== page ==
While the global pandemic halted travel, I dreamt of spending weeks walking the Camino de Santiago through Spain. In early June 2022, I finally made that dream a reality, following the Portuguese route from Porto to what is believed to be the resting place of St. James the Apostle in Santiago de Compostela during one of the busiest years on record. 

A sweaty, stinky, sloppy, exhausted mess, gripping the cardboard tube holding my Compostela, I ended the pilgrimage in front of the desk clerk at my luxury hotel hopeful one last time that, as pilgrims say, “the Camino would provide.” 

I had arrived hours before check-in but I prayed they could find me a room as soon as possible so I could get a much-needed shower, nap and food — in no particular order of priority. 

My rough condition was the result of a 260 km (161 miles) journey following the Portuguese Way  through Portugal and Spain, an adventure I took on with my 45+10L Deuter backpack filled with just the necessities.

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Lonely Planet senior news editor Melissa Yeager at the Cathedral in Santiago de Compostela after finishing 260km (161 miles) of the Portuguese Way of the pilgrimage. © Melissa Yeager/Lonely Planet

Though traveling by myself I was far from alone on this journey. The centuries-old religious pilgrimage route has always beckoned pilgrims but is doing so in record numbers this year, perhaps best illustrated by the fact that in my sorry state, as the desk clerk continued to work to find me a room, a guy in the lobby walked up to me to ask if I had just finished the Camino de Santiago. "I’ve always wanted to do it. How was it?"

Why is it so busy this year?

Dating back to the 9th century, the Camino de Santiago is a pilgrimage to what is believed to be the final resting place of Saint James the Apostle. Though the length of each path is different, all are hundreds of miles long and eventually weave through Spain to the Cathedral in Santiago de Compostela where you can visit the remains of the apostle.  

The rise in the number of pilgrims this year is easily attributable to it being a Holy Year for Saint James, where the Cathedral’s Holy Door is opened and those who make the trek and walk through the door are granted a plenary indulgence. And, like all travel, it’s the first summer where this journey has been “safer” following mass vaccination, and thus we’re seeing a rebound of two years of postponed travel plans. 

On the day I arrived, the Oficina del Peregrino which issues the official Compostela certifying a pilgrim has completed the required kilometers for the pilgrimage, recorded 1442 pilgrims arriving. A spokesperson for the Cathedral told me that on some days this summer, the Oficina has issued more than 2,000 Compostelas, far outpacing any other years on record. 

But along with those factors, I wonder if the Camino is also drawing in more pilgrims this year because it offers us so much of what we’re looking for in our travel after the pandemic lockdowns: a chance to slow down and travel more intentionally.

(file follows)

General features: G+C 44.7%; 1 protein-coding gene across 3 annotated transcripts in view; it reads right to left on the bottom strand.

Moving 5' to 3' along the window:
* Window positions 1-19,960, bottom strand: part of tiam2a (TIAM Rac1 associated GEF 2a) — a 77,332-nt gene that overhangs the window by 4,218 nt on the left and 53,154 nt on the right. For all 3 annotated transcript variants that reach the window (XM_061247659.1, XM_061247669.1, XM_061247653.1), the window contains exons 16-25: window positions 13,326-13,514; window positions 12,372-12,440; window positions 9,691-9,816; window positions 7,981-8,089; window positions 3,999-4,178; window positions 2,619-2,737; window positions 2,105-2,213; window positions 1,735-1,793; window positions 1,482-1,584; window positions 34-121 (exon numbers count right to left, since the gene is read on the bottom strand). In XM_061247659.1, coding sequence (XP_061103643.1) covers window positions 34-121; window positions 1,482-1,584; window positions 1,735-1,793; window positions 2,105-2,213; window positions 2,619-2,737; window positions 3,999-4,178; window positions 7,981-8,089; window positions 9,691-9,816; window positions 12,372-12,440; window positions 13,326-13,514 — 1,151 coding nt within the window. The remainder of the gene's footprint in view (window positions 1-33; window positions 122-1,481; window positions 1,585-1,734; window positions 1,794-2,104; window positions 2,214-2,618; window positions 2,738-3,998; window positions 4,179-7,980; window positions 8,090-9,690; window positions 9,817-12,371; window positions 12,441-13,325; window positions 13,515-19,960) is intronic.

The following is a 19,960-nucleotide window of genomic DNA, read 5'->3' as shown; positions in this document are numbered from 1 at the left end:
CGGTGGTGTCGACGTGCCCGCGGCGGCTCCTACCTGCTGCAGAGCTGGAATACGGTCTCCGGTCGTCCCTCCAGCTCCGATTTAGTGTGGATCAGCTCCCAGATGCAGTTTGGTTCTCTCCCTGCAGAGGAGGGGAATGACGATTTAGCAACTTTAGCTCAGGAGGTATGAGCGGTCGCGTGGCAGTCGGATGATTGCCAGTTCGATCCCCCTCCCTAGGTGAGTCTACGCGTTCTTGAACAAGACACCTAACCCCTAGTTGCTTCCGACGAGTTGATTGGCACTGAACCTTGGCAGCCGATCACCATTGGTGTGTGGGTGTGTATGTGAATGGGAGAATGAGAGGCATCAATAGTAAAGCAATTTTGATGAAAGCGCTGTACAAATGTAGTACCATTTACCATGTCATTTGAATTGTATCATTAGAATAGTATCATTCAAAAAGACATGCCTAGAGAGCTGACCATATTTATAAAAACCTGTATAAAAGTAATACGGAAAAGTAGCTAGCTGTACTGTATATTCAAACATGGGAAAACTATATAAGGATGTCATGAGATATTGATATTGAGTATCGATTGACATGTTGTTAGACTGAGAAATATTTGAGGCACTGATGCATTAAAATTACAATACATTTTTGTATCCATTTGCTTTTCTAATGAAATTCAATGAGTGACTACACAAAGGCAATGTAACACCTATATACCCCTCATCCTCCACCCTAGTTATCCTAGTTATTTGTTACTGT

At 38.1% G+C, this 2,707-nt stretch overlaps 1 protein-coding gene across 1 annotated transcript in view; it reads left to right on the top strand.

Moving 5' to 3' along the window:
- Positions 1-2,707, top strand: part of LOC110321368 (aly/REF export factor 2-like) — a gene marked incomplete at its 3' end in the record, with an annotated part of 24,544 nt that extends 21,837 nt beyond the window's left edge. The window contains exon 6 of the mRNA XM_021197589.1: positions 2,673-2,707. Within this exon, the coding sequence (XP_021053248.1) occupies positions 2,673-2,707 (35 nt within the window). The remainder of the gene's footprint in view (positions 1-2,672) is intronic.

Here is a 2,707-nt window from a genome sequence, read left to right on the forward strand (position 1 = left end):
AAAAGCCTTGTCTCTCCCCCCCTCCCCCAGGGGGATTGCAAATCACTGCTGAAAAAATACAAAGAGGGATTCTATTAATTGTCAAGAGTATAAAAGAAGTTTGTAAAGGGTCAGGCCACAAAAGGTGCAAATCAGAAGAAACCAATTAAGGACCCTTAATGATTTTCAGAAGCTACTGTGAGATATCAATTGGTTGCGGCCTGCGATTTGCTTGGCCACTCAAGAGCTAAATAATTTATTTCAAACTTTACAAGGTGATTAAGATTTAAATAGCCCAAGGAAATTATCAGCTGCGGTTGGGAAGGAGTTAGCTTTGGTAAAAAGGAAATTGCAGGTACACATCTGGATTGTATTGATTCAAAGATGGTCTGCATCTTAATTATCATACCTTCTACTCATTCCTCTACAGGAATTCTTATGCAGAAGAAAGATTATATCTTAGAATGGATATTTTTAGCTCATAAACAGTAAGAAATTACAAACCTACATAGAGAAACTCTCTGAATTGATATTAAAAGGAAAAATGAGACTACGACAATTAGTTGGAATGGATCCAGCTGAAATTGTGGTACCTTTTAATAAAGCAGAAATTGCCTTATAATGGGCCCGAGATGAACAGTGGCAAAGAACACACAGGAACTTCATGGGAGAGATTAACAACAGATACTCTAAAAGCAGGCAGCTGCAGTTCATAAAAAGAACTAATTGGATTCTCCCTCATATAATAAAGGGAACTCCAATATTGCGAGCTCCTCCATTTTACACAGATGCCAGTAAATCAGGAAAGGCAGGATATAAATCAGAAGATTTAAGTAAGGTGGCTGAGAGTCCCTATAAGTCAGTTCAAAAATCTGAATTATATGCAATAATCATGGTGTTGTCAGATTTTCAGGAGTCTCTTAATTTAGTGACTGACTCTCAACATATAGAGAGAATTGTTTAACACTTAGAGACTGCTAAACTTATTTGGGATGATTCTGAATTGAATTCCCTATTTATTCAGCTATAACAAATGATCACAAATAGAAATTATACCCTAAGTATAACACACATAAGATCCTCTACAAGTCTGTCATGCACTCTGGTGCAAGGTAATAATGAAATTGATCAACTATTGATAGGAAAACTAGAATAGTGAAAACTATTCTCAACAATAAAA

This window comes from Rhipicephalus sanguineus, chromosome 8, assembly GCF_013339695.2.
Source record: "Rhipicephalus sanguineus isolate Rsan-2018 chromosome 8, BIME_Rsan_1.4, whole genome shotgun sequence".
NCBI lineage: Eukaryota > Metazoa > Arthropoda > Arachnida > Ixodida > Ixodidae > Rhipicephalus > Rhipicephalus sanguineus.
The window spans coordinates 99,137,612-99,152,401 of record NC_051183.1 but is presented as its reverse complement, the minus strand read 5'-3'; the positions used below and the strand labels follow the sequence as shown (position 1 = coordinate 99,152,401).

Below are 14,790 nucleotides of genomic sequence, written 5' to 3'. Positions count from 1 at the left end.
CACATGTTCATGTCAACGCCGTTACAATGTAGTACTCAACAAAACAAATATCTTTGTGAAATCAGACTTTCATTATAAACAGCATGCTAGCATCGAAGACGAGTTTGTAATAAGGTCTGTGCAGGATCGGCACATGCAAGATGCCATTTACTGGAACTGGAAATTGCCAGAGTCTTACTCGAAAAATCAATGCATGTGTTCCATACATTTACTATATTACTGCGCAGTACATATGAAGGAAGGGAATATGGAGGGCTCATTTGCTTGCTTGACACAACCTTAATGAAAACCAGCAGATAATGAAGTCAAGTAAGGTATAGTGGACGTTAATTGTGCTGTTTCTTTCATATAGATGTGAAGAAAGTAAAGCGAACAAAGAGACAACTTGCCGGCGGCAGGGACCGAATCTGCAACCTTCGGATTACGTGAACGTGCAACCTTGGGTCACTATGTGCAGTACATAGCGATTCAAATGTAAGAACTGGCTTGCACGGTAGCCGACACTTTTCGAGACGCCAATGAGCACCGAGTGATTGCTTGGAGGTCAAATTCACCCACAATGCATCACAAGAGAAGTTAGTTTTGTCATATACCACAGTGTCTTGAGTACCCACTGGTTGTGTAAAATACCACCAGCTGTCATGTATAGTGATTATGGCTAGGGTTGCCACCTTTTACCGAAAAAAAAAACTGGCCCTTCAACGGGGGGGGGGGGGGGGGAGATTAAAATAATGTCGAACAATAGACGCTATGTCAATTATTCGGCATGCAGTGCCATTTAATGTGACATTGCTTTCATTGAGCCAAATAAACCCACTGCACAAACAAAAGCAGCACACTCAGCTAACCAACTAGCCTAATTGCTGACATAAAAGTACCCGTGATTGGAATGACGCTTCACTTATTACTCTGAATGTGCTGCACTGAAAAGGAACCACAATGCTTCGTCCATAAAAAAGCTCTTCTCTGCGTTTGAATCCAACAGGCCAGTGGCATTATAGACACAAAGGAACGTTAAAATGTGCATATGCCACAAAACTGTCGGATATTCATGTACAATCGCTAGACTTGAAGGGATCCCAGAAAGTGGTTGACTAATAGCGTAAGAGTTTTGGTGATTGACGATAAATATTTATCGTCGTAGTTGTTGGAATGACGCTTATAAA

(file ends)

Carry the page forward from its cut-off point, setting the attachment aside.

Which Camino de Santiago route is right for you in 2022?

Why I chose the Camino de Santiago 

My personal intrigue about the Camino de Santiago first sparked in 2018 when I was living in Berlin. On a lazy Saturday, I was looking for something to watch on German Netflix when I came across the movie “I’m Off Then” based on the book by German comedian Hape Kerkeling. 

When the pandemic hit two years later, in the middle of full lockdown, the memory of that movie and the Camino crept into my mind, romancing me for being all the things I couldn’t do at the time. How wondrous would it be when the pandemic subsided to spend several weeks just walking across Europe, meeting strangers who would become new friends, staying in the Albergues and guest houses along the way. Eating food communally together. 

It was everything I missed about travel, the casual conversations you have and the relationships you make with people through your shared visit to another country. It had the added bonus of hiking from town to town, giving me a chance to experience a pastime I enjoyed while also seeing Spain beyond the metropolises of Madrid and Barcelona. 

During lockdown, I bought Hape’s book in English. After that, I watched The Way with Martin Sheen and Emilio Estevez. I devoured The Pilgrimage by Paulo Coelho.

The Camino became my pandemic-fueled obsession. When I felt sad, bored or lonely, I researched itineraries. I crafted budgets. I read reviews for gear. I made lists in Google docs. 

I made what felt like a very self-interested promise to God and myself. When it was safe to travel again, I would go do the Camino. 

Why I chose the Portuguese Way

Two rounds of Pfizer, a booster and two years later, I landed in Porto, Portugal, with my thus unused Deuter backpack which I had purchased from REI in 2021 but had weathered a year of false starts to travel, tags still on in my closet. 

The Camino de Santiago has several different paths, the most popular being the French Way which starts at Saint Jean Pied de Port in France and is nearly 800 km (500 miles) long. Second most popular is the Portuguese Way which starts in Lisbon (though most people start in Porto) followed by the Norte which follows the northern coast of Spain. 

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A mural on the Portuguese Way of the Camino de Santiago. © Melissa Yeager/Loney Planet

You can follow any of them to Santiago, the only requirement is you must do the last 100 km by foot (200 km if you go by bicycle) to get a Compostela. Each step of the way, you have your Pilgrims Passport stamped to prove you made the trek.